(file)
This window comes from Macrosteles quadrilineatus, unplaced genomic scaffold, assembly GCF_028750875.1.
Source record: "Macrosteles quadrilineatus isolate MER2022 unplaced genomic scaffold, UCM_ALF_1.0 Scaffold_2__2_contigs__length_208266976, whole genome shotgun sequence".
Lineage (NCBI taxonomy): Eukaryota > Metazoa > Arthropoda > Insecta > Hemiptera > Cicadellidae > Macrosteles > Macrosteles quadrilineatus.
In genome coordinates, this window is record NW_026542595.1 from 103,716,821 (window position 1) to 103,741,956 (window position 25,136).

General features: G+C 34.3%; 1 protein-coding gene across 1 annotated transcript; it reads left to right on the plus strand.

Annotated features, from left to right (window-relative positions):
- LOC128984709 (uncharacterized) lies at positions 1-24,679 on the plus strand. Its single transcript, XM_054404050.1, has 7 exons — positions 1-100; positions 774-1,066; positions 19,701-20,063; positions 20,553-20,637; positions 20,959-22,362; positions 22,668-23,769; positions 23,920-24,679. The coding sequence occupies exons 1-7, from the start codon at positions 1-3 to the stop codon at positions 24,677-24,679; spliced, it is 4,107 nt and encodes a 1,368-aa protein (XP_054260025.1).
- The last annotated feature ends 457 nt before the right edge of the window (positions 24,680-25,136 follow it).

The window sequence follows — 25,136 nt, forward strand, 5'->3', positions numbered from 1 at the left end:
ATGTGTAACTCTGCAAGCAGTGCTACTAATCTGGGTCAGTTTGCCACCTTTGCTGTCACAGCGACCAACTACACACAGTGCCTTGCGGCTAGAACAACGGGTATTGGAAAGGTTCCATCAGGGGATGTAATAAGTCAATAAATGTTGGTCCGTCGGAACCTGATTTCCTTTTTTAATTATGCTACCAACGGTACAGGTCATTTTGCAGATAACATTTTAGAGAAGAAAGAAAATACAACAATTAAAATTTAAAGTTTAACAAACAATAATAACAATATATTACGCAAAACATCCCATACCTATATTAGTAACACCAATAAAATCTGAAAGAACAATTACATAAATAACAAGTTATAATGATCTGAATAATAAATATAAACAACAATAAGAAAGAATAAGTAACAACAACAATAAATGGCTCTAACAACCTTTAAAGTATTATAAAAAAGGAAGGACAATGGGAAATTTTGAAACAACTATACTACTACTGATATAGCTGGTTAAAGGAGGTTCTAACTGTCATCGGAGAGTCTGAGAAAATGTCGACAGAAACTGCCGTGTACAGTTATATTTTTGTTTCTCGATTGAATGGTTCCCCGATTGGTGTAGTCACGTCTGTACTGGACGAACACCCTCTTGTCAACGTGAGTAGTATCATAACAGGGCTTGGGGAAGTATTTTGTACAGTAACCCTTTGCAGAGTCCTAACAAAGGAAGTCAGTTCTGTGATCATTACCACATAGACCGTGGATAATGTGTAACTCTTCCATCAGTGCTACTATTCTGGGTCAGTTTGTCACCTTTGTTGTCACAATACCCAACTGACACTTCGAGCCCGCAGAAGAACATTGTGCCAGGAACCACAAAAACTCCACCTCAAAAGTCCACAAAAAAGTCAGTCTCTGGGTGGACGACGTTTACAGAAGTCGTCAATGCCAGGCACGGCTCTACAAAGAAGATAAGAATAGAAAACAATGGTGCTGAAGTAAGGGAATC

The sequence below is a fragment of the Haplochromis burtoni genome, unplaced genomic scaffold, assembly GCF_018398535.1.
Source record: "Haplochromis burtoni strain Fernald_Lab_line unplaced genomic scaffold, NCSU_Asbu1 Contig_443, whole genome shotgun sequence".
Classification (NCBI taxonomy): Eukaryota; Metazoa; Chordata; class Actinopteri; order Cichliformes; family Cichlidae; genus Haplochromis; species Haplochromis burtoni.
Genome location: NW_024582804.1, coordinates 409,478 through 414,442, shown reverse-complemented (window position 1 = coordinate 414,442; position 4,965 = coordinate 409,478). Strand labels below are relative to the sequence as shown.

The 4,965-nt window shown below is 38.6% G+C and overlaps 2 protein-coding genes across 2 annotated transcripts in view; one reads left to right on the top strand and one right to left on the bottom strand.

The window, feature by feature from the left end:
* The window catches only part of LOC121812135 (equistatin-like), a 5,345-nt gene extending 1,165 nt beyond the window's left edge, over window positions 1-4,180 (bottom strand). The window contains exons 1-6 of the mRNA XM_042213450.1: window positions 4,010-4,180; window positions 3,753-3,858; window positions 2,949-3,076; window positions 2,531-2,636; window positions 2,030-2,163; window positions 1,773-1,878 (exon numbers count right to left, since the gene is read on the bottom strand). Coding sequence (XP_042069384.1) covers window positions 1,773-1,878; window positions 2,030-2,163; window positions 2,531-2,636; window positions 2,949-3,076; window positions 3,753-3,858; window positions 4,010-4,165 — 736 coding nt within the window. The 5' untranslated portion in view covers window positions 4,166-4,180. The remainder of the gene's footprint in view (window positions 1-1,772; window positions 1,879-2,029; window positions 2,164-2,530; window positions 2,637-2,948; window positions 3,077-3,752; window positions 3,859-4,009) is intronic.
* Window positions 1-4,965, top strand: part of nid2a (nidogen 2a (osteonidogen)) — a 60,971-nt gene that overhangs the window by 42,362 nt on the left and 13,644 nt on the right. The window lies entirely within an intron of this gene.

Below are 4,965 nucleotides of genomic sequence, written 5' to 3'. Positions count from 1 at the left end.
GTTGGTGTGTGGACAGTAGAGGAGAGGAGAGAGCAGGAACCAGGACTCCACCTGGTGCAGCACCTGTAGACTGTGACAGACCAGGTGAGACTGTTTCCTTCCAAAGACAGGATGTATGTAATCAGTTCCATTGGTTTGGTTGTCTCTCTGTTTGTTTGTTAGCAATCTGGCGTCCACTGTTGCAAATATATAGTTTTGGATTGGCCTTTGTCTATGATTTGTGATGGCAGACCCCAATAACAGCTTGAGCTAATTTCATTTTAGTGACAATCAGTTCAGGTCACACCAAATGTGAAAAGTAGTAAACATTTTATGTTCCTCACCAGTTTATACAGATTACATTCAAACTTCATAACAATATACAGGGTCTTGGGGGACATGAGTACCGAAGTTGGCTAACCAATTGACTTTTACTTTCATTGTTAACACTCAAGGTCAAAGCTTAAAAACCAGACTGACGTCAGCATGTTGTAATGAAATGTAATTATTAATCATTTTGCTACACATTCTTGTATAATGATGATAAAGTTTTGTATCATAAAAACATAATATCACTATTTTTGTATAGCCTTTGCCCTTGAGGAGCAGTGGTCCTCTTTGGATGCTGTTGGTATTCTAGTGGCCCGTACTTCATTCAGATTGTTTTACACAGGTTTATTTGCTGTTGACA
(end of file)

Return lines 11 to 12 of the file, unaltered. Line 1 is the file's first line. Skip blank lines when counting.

The sequence below is a fragment of the Haplochromis burtoni genome, unplaced genomic scaffold, assembly GCF_018398535.1.
Source record: "Haplochromis burtoni strain Fernald_Lab_line unplaced genomic scaffold, NCSU_Asbu1 Contig_443, whole genome shotgun sequence".